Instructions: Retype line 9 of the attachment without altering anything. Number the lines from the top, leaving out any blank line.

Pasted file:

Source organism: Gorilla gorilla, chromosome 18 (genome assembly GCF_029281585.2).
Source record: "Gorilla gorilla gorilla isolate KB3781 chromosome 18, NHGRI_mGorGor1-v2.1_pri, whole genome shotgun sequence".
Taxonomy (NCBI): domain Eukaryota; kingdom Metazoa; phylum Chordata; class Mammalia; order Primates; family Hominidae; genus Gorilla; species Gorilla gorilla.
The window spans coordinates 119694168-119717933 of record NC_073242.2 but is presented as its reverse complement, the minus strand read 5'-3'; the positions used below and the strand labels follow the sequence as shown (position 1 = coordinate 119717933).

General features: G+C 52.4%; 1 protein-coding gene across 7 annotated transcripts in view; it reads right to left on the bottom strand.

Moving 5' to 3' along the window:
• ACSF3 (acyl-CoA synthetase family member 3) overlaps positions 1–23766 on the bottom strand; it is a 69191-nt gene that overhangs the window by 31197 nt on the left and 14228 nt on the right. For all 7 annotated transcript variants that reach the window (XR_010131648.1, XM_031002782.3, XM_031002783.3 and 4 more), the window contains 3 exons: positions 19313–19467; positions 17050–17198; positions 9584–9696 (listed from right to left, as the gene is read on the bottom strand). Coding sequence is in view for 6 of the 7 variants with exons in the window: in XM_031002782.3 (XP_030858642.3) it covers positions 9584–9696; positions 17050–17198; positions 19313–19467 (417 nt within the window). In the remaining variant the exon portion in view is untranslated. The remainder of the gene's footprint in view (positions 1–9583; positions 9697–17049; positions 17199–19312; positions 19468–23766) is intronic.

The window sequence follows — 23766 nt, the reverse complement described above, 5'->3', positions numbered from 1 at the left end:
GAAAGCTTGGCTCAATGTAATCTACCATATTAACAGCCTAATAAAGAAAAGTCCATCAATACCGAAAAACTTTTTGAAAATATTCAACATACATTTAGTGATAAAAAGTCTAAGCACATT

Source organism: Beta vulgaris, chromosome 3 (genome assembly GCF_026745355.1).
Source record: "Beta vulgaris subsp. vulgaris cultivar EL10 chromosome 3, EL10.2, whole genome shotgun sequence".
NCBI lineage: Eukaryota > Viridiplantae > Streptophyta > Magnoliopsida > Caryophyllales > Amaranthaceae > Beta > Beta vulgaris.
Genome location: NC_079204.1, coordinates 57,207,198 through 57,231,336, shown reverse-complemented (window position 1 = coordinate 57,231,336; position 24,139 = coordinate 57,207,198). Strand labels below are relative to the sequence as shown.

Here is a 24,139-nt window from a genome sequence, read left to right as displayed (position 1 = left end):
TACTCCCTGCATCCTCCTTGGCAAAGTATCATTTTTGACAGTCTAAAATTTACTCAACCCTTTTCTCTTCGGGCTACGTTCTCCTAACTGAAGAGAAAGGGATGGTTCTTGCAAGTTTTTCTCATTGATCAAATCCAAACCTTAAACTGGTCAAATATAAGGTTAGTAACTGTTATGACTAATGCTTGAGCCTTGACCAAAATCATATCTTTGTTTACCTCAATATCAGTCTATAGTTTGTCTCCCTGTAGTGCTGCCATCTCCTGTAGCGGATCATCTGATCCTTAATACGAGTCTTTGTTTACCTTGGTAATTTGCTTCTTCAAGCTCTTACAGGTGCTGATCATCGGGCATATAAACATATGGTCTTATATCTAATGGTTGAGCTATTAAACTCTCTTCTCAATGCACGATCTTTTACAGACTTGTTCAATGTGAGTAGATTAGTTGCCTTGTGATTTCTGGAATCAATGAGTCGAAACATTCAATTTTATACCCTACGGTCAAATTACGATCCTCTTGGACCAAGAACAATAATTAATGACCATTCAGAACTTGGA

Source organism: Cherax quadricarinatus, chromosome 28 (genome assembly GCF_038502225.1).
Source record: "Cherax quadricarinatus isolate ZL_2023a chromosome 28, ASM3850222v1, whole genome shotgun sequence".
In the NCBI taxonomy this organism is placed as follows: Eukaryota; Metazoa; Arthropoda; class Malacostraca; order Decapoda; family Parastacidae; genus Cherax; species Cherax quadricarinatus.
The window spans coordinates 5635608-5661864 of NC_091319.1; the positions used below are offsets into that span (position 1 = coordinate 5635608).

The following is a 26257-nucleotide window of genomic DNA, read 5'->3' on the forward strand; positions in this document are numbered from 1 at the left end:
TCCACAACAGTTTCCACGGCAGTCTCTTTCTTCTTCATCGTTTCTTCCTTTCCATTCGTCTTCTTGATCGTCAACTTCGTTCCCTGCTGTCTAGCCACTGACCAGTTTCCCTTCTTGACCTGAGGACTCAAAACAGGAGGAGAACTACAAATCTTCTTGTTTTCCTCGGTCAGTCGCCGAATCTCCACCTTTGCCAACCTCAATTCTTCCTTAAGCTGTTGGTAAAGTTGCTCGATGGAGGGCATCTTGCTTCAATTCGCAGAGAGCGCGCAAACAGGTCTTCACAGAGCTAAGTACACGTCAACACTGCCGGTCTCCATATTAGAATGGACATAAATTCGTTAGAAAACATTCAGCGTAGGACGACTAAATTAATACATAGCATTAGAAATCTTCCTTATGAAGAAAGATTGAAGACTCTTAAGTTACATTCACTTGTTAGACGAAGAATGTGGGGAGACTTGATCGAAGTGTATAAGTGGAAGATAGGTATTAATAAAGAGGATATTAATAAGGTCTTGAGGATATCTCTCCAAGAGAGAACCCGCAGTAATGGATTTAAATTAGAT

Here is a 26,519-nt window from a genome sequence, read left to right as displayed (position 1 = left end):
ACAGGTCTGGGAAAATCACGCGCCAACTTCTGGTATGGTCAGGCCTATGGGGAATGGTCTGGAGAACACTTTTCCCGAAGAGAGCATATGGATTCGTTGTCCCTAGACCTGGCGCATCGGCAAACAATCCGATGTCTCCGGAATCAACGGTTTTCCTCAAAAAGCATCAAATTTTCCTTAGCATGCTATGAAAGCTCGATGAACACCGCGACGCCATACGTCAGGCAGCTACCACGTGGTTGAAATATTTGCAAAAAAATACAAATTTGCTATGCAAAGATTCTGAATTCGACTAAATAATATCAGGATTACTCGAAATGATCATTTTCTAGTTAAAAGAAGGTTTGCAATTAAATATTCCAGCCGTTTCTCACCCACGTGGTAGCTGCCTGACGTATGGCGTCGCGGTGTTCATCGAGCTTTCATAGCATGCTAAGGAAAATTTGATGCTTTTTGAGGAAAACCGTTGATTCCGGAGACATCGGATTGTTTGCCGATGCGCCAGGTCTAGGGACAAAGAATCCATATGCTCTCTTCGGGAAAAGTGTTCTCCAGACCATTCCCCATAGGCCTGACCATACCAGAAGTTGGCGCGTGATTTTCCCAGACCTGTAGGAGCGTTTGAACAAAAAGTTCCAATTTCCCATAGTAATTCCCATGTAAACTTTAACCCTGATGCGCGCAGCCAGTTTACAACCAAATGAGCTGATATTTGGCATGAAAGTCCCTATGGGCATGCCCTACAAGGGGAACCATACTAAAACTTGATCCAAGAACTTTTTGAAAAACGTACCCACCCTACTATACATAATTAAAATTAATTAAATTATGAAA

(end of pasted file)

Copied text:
GAAAGCTTGGCTCAATGTAATCTACCATATTAACAGCCTAATAAAGAAAAGTCCATCAATACCGAAAAACTTTTTGAAAATATTCAACATACATTTAGTGATAAAAAGTCTAAGCACATT